Nassim Taleb defends homeopathy (and calls me "very stupid" for criticizing him)

The statistician and risk analyst, who rose to prominence with his 2007 book The Black Swan, has a history of sticking up for junk science, but has crossed a Rubicon with his latest set of tweets, in which he defended homeopathy as harmless placebos that divert hypochondriacs from taking too many real pharmaceutical products.

In pursuing this line of inquiry, Taleb ignores the great body of peer-reviewed, published evidence about the real harms of homeopathy, which fall into two categories: first, people with real medical problems (e.g. cancer) substitute placebos for effective therapies.

Second, that people who take homeopathic remedies for difficult-to-diagnose or imaginary ailments waste public/insurance money (in healthcare systems that fund "Complimentary/Alternative Medicine") and are apt to overmedicate with both homeopathic and real medicines — a 2015 paper looked at 45,000 patients and determined that homeopathic treatments "led to more productivity loss, higher outpatient care costs and larger overall cost."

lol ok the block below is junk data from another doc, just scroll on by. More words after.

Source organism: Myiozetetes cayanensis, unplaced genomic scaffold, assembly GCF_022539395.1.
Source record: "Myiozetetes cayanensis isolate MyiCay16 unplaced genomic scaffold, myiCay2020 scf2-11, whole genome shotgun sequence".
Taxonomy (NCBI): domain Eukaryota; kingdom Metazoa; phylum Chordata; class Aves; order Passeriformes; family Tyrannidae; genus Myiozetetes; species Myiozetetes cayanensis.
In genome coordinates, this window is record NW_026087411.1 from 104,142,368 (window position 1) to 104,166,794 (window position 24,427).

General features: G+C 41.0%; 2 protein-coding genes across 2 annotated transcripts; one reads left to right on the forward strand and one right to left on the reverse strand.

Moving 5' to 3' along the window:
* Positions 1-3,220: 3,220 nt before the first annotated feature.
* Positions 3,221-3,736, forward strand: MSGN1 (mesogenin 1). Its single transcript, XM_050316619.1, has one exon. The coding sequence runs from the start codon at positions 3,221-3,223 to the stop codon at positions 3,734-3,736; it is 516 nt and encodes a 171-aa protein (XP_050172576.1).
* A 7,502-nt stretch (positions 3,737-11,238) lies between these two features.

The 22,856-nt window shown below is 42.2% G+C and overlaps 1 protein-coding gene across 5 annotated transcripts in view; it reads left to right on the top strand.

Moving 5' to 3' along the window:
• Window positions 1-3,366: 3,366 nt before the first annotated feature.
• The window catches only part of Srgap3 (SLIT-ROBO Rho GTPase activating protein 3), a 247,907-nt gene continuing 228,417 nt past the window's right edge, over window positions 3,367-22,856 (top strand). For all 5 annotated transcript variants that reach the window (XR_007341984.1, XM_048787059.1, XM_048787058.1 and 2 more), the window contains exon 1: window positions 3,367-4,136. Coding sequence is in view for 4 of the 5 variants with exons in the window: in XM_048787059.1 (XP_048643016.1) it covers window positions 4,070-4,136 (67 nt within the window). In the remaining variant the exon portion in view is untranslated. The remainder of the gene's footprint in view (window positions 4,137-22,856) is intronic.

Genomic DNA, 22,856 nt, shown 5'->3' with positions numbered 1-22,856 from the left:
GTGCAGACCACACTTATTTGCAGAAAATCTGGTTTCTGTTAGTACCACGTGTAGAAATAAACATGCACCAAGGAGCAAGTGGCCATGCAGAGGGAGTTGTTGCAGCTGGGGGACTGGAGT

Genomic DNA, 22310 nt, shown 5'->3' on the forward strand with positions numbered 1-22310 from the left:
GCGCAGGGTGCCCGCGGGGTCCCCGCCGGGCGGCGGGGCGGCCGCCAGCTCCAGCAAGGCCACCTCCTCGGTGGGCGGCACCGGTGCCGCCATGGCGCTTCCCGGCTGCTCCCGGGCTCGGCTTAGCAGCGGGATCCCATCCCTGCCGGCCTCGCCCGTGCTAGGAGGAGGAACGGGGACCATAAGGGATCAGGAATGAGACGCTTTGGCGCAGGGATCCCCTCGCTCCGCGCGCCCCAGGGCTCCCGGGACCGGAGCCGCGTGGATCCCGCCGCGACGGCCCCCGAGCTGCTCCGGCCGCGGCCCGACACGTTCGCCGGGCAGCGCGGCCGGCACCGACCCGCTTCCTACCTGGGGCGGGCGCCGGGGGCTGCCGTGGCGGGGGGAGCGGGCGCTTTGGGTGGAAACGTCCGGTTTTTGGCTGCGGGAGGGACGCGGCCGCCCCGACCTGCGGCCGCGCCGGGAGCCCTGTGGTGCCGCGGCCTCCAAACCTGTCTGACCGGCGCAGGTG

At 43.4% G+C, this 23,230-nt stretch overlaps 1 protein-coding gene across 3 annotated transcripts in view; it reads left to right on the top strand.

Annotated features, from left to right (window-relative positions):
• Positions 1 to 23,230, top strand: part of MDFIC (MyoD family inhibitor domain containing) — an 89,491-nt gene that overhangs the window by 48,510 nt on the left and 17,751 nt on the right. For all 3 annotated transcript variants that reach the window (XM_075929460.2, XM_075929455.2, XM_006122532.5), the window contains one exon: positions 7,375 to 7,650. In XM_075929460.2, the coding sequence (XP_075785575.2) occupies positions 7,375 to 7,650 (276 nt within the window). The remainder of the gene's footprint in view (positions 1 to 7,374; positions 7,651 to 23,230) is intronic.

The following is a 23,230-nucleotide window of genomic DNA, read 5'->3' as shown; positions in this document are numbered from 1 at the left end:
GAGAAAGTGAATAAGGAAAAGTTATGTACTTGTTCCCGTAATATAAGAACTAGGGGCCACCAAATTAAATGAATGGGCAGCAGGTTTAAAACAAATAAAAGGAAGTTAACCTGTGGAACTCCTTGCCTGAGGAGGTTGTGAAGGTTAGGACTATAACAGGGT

Update: Taleb has called me "very stupid" and "dishonest" for criticizing his views on homeopathy.

Previously, Taleb had contained his anti-scientific nonsense within the field of genetically modified crops and food. Now, he has broken all boundaries and started defending homeopathy. He thinks homeopathy is harmless, even though it can dissuade people from science-based treatments, may have harmful nocebo effects and may contain contaminants from active ingredients. He claims, without any evidence, that homeopathy reduces overtreatment or adverse events. Taleb even goes so far as to claim that superstitions can be rational. Although Taleb has made useful contributions to the analysis of risk, his claims about GMOs and homeopathy are disastrously wrong.

Anti-GMO Statistician Nassim N. Taleb Now Defends Homeopathy
[Emil Karlsson/Debunking Denialism]

(via Skepchick)